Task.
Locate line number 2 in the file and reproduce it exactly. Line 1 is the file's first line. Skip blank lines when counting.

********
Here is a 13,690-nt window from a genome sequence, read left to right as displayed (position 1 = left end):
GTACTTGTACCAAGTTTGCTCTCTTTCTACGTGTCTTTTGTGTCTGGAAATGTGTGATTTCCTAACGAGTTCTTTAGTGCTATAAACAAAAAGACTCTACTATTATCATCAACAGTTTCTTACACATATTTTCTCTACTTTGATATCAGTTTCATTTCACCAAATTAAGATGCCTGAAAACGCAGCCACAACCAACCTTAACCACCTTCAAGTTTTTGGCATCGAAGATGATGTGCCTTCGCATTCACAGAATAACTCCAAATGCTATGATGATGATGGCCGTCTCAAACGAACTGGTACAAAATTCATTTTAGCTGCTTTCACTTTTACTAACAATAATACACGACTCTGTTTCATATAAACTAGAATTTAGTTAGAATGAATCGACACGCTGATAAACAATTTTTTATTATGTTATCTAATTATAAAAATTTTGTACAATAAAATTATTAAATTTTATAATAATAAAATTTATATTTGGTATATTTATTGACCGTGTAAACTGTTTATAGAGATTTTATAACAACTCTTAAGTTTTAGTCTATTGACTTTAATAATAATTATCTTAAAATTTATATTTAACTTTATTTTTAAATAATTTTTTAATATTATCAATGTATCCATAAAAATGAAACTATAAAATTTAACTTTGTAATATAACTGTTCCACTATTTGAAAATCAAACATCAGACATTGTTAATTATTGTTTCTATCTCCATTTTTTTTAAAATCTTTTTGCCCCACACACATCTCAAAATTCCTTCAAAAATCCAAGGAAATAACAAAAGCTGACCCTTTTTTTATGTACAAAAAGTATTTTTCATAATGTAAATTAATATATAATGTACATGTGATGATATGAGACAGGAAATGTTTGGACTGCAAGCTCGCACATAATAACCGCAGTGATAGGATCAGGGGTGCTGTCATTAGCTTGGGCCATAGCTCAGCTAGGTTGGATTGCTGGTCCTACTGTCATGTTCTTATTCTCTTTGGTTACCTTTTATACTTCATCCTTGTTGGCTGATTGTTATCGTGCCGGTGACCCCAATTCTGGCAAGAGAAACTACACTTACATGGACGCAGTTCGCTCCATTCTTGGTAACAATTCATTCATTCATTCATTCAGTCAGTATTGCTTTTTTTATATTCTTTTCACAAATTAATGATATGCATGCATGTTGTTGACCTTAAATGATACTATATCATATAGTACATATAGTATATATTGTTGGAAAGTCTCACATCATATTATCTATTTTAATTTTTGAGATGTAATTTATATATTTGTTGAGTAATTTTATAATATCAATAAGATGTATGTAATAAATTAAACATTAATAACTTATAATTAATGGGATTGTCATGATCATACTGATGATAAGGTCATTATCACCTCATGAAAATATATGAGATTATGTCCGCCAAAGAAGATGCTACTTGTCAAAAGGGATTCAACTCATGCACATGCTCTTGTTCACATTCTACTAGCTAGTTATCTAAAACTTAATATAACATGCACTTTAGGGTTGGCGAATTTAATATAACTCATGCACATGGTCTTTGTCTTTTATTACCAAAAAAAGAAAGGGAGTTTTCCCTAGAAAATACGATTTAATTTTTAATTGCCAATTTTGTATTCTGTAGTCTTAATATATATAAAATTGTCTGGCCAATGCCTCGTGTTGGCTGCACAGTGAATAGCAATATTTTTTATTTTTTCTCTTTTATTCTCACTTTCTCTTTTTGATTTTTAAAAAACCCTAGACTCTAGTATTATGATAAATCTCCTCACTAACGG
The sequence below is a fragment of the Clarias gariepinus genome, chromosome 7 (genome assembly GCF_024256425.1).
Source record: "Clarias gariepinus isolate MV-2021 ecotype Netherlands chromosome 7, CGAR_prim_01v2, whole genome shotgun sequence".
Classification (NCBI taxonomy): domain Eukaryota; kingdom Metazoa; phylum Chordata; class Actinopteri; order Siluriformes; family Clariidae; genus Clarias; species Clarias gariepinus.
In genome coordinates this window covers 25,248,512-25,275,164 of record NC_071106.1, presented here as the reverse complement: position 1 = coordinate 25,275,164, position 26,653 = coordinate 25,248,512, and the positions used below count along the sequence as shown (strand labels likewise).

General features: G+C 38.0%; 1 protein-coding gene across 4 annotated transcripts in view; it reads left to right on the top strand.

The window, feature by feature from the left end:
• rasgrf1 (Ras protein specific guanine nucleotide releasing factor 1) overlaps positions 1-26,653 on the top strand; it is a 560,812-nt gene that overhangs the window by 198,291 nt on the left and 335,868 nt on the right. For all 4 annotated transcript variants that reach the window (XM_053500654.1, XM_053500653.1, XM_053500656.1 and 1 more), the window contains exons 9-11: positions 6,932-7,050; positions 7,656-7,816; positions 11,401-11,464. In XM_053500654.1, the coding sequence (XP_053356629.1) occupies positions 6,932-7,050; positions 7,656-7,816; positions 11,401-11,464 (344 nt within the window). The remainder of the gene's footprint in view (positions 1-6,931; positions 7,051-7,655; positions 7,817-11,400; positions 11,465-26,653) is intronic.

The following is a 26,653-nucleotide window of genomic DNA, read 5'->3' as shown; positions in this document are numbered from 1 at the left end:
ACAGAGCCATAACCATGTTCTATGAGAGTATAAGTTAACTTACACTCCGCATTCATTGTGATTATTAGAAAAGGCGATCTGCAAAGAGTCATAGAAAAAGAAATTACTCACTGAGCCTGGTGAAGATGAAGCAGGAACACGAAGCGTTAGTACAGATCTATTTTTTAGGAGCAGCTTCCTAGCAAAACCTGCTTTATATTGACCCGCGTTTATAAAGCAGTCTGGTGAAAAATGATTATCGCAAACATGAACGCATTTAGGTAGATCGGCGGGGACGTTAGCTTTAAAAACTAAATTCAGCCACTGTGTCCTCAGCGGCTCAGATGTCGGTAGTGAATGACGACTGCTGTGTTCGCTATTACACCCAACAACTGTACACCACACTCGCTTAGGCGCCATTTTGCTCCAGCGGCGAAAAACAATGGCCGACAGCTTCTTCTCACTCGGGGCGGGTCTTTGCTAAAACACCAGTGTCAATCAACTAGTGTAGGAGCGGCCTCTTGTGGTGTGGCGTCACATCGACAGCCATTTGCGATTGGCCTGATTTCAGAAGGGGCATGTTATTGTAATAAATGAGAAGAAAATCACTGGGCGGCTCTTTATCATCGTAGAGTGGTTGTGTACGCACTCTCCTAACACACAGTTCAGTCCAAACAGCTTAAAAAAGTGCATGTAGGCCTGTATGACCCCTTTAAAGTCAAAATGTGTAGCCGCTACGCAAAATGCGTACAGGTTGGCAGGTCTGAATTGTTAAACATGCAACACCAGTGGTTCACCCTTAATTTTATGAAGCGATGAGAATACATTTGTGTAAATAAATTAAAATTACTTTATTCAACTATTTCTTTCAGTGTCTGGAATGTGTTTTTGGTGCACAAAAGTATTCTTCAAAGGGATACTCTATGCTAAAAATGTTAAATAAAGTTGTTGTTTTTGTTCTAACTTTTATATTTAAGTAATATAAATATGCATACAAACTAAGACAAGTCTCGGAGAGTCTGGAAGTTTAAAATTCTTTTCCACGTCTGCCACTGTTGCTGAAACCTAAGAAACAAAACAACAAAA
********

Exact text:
GTACTTGTACCAAGTTTGCTCTCTTTCTACGTGTCTTTTGTGTCTGGAAATGTGTGATTTCCTAACGAGTTCTTTAGTGCTATAAACAAAAAGACTCTACTATTATCATCAACAGTTTCTTACACATATTTTCTCTACTTTGATATCAGTTTCATTTCACCAAATTAAGATGCCTGAAAACGCAGCCACAACCAACCTTAACCACCTTCAAGTTTTTGGCATCGAAGATGATGTGCCTTCGCATTCACAGAATAACTCCAAATGCTATGATGATGATGGCCGTCTCAAACGAACTGGTACAAAATTCATTTTAGCTGCTTTCACTTTTACTAACAATAATACACGACTCTGTTTCATATAAACTAGAATTTAGTTAGAATGAATCGACACGCTGATAAACAATTTTTTATTATGTTATCTAATTATAAAAATTTTGTACAATAAAATTATTAAATTTTATAATAATAAAATTTATATTTGGTATATTTATTGACCGTGTAAACTGTTTATAGAGATTTTATAACAACTCTTAAGTTTTAGTCTATTGACTTTAATAATAATTATCTTAAAATTTATATTTAACTTTATTTTTAAATAATTTTTTAATATTATCAATGTATCCATAAAAATGAAACTATAAAATTTAACTTTGTAATATAACTGTTCCACTATTTGAAAATCAAACATCAGACATTGTTAATTATTGTTTCTATCTCCATTTTTTTTAAAATCTTTTTGCCCCACACACATCTCAAAATTCCTTCAAAAATCCAAGGAAATAACAAAAGCTGACCCTTTTTTTATGTACAAAAAGTATTTTTCATAATGTAAATTAATATATAATGTACATGTGATGATATGAGACAGGAAATGTTTGGACTGCAAGCTCGCACATAATAACCGCAGTGATAGGATCAGGGGTGCTGTCATTAGCTTGGGCCATAGCTCAGCTAGGTTGGATTGCTGGTCCTACTGTCATGTTCTTATTCTCTTTGGTTACCTTTTATACTTCATCCTTGTTGGCTGATTGTTATCGTGCCGGTGACCCCAATTCTGGCAAGAGAAACTACACTTACATGGACGCAGTTCGCTCCATTCTTGGTAACAATTCATTCATTCATTCATTCAGTCAGTATTGCTTTTTTTATATTCTTTTCACAAATTAATGATATGCATGCATGTTGTTGACCTTAAATGATACTATATCATATAGTACATATAGTATATATTGTTGGAAAGTCTCACATCATATTATCTATTTTAATTTTTGAGATGTAATTTATATATTTGTTGAGTAATTTTATAATATCAATAAGATGTATGTAATAAATTAAACATTAATAACTTATAATTAATGGGATTGTCATGATCATACTGATGATAAGGTCATTATCACCTCATGAAAATATATGAGATTATGTCCGCCAAAGAAGATGCTACTTGTCAAAAGGGATTCAACTCATGCACATGCTCTTGTTCACATTCTACTAGCTAGTTATCTAAAACTTAATATAACATGCACTTTAGGGTTGGCGAATTTAATATAACTCATGCACATGGTCTTTGTCTTTTATTACCAAAAAAAGAAAGGGAGTTTTCCCTAGAAAATACGATTTAATTTTTAATTGCCAATTTTGTATTCTGTAGTCTTAATATATATAAAATTGTCTGGCCAATGCCTCGTGTTGGCTGCACAGTGAATAGCAATATTTTTTATTTTTTCTCTTTTATTCTCACTTTCTCTTTTTGATTTTTAAAAAACCCTAGACTCTAGTATTATGATAAATCTCCTCACTAACGG